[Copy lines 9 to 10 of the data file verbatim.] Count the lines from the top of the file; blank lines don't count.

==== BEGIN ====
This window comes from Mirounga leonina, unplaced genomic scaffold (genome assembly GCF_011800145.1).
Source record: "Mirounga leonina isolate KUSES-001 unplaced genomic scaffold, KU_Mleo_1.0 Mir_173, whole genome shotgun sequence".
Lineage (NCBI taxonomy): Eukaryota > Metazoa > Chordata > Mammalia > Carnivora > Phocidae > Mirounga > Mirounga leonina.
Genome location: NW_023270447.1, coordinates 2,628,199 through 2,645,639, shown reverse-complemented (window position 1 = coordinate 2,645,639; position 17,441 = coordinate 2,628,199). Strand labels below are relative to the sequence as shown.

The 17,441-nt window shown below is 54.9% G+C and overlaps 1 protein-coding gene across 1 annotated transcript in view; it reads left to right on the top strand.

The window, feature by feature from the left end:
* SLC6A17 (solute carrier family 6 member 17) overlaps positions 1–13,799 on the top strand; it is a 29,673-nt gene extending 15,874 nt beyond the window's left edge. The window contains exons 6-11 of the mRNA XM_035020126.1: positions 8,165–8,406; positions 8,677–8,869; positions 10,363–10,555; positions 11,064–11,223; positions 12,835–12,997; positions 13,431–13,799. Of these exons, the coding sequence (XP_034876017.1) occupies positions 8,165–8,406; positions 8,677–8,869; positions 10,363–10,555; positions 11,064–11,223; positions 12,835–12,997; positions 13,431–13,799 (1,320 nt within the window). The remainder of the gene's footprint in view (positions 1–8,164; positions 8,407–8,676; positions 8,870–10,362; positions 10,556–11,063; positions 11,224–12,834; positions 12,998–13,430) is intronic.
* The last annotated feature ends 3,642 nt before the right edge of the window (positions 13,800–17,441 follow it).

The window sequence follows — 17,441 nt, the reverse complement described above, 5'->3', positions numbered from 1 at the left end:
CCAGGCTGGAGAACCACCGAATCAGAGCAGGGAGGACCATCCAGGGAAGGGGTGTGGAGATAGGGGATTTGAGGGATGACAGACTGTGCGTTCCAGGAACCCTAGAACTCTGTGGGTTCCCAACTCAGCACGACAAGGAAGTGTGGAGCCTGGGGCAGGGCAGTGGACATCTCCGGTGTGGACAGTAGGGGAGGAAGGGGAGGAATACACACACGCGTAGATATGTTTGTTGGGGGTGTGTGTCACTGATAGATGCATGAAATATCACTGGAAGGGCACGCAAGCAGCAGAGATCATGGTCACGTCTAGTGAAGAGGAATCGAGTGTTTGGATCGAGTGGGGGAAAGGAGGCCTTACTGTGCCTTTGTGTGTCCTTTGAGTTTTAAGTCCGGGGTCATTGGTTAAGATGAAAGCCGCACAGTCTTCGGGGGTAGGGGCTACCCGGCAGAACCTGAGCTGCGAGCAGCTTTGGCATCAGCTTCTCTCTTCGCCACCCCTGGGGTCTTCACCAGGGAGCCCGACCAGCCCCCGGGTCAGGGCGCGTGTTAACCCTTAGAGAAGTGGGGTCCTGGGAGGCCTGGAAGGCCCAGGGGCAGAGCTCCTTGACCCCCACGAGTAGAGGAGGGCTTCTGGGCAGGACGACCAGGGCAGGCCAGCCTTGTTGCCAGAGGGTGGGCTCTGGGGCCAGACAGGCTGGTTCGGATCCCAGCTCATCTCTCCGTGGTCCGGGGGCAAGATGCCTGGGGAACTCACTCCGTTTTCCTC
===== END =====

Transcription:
The window sequence follows — 17,441 nt, the reverse complement described above, 5'->3', positions numbered from 1 at the left end:
CCAGGCTGGAGAACCACCGAATCAGAGCAGGGAGGACCATCCAGGGAAGGGGTGTGGAGATAGGGGATTTGAGGGATGACAGACTGTGCGTTCCAGGAACCCTAGAACTCTGTGGGTTCCCAACTCAGCACGACAAGGAAGTGTGGAGCCTGGGGCAGGGCAGTGGACATCTCCGGTGTGGACAGTAGGGGAGGAAGGGGAGGAATACACACACGCGTAGATATGTTTGTTGGGGGTGTGTGTCACTGATAGATGCATGAAATATCACTGGAAGGGCACGCAAGCAGCAGAGATCATGGTCACGTCTAGTGAAGAGGAATCGAGTGTTTGGATCGAGTGGGGGAAAGGAGGCCTTACTGTGCCTTTGTGTGTCCTTTGAGTTTTAAGTCCGGGGTCATTGGTTAAGATGAAAGCCGCACAGTCTTCGGGGGTAGGGGCTACCCGGCAGAACCTGAGCTGCGAGCAGCTTTGGCATCAGCTTCTCTCTTCGCCACCCCTGGGGTCTTCACCAGGGAGCCCGACCAGCCCCCGGGTCAGGGCGCGTGTTAACCCTTAGAGAAGTGGGGTCCTGGGAGGCCTGGAAGGCCCAGGGGCAGAGCTCCTTGACCCCCACGAGTAGAGGAGGGCTTCTGGGCAGGACGACCAGGGCAGGCCAGCCTTGTTGCCAGAGGGTGGGCTCTGGGGCCAGACAGGCTGGTTCGGATCCCAGCTCATCTCTCCGTGGTCCGGGGGCAAGATGCCTGGGGAACTCACTCCGTTTTCCTC